If you’re revising an older novel in the midst of present-day writing projects, the process of chunking it down can be a lifeline to a busy writer. Here’s one way to begin it.
Chunk 1. Mull it Over. This is the easiest bit, and also the hardest, because I want to read my old ms… but, don’t read it yet:
- Do not read the book yet, but take a day, a week, or a month, to think for a few moments now and then of the shape of the story as you remember it, how the protagonist grows, makes errors, hard choices and sacrifices, and how the supporting cast members force the protagonist into making those errors, hard choices and sacrifices. Remember how much you love those characters.
That’s all, just roll it around on the mind’s tongue. (Ew.) And, find –but don’t read– an early, pleasing file of the book. I found the version of my old novel that I wrote just before I started revising for agents, who then turned me down. For which down-turnings I am now, of course, grateful.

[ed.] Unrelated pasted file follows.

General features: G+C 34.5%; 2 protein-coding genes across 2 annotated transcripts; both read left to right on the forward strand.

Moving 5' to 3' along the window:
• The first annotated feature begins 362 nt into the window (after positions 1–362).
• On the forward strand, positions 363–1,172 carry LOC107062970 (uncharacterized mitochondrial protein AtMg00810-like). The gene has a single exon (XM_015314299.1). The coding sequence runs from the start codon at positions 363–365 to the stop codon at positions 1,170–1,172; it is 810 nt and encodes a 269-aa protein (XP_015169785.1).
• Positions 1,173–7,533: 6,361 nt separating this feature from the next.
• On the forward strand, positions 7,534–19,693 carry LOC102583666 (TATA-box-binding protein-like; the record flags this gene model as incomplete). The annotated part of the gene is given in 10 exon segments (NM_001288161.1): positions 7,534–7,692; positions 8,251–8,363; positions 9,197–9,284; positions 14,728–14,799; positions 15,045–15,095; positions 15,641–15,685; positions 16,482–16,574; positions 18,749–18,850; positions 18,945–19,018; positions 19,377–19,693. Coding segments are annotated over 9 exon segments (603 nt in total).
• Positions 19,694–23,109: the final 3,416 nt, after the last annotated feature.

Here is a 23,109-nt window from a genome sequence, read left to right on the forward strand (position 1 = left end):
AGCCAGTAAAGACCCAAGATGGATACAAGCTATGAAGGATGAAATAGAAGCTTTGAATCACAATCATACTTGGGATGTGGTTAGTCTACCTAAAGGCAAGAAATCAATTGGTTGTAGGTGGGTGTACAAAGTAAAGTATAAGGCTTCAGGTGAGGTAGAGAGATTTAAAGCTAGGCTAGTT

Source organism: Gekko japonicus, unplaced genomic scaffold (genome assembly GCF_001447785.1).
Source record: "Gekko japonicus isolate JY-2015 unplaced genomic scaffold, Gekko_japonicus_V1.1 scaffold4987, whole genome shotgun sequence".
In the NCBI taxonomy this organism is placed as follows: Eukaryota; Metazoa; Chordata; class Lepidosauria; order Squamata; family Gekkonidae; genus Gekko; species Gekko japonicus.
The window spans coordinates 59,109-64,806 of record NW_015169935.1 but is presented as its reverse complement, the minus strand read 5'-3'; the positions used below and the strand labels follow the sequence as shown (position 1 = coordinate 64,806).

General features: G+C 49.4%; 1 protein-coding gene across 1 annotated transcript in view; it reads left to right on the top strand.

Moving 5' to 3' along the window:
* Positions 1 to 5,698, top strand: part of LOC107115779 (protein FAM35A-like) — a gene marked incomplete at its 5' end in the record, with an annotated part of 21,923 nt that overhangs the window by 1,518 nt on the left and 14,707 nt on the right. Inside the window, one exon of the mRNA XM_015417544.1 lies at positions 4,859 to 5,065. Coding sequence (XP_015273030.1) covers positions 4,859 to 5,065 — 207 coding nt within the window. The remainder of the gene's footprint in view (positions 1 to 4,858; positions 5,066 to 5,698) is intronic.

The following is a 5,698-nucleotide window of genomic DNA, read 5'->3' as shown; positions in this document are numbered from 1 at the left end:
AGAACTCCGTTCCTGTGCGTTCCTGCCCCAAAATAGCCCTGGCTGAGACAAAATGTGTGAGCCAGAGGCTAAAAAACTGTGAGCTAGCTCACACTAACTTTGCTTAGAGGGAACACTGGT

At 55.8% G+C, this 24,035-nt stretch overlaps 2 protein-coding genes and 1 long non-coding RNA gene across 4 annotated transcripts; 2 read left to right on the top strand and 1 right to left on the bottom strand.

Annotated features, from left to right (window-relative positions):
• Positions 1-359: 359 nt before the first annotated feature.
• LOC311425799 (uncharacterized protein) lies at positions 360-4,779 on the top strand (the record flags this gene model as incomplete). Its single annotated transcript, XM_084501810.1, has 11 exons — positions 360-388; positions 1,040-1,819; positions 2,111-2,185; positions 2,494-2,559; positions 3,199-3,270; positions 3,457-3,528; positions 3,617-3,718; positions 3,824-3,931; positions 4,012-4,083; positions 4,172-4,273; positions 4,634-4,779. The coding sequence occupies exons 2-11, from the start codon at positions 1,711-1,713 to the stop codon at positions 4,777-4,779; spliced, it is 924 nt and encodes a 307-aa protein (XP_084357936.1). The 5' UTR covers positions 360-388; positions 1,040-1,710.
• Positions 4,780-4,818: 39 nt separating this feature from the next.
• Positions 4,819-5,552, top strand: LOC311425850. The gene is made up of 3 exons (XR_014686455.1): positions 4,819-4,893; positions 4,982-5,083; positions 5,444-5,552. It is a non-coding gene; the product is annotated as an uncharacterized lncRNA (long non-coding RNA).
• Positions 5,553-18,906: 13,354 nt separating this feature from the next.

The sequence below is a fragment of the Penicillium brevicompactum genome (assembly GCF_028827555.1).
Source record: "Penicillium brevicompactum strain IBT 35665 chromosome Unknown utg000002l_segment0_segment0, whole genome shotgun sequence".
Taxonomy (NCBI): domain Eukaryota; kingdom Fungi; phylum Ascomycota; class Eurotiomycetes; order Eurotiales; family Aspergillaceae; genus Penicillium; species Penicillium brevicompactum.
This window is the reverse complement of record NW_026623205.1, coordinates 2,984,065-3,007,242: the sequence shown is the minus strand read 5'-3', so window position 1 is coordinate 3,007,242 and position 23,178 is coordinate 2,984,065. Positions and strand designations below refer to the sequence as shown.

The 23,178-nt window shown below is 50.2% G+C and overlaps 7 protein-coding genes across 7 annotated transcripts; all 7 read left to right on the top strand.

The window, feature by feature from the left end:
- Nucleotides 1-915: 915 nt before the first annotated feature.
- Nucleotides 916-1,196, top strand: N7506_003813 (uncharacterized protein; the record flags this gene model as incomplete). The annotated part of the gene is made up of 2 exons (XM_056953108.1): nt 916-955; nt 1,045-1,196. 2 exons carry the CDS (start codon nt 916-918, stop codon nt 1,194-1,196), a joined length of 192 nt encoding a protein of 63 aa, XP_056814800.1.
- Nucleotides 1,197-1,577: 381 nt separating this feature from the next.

Note on the big picture during revisions: See Writing Time Part 82 . It’s wise to keep the picture of our grandest writing careers in mind, for just a few moments, each crazy-busy day. The work is challenging enough as it is, and we can use a moment of beauty to think of some aspect of our greater success, whether it’s applause at readings, laughter at signings, or writing alone on a Tuscan veranda beneath the roses.
I hope you’ll have another brilliant week in your writing career. Cheers Mel
If you enjoy Mel Anastasiou’s writing tips, you might try her pocket-sized writing guide The Writer’s Boon Companion: Thirty Days Towards an Extraordinary Volume. Motivates, organizes, encourages, inspires.
From Pulp Literature Press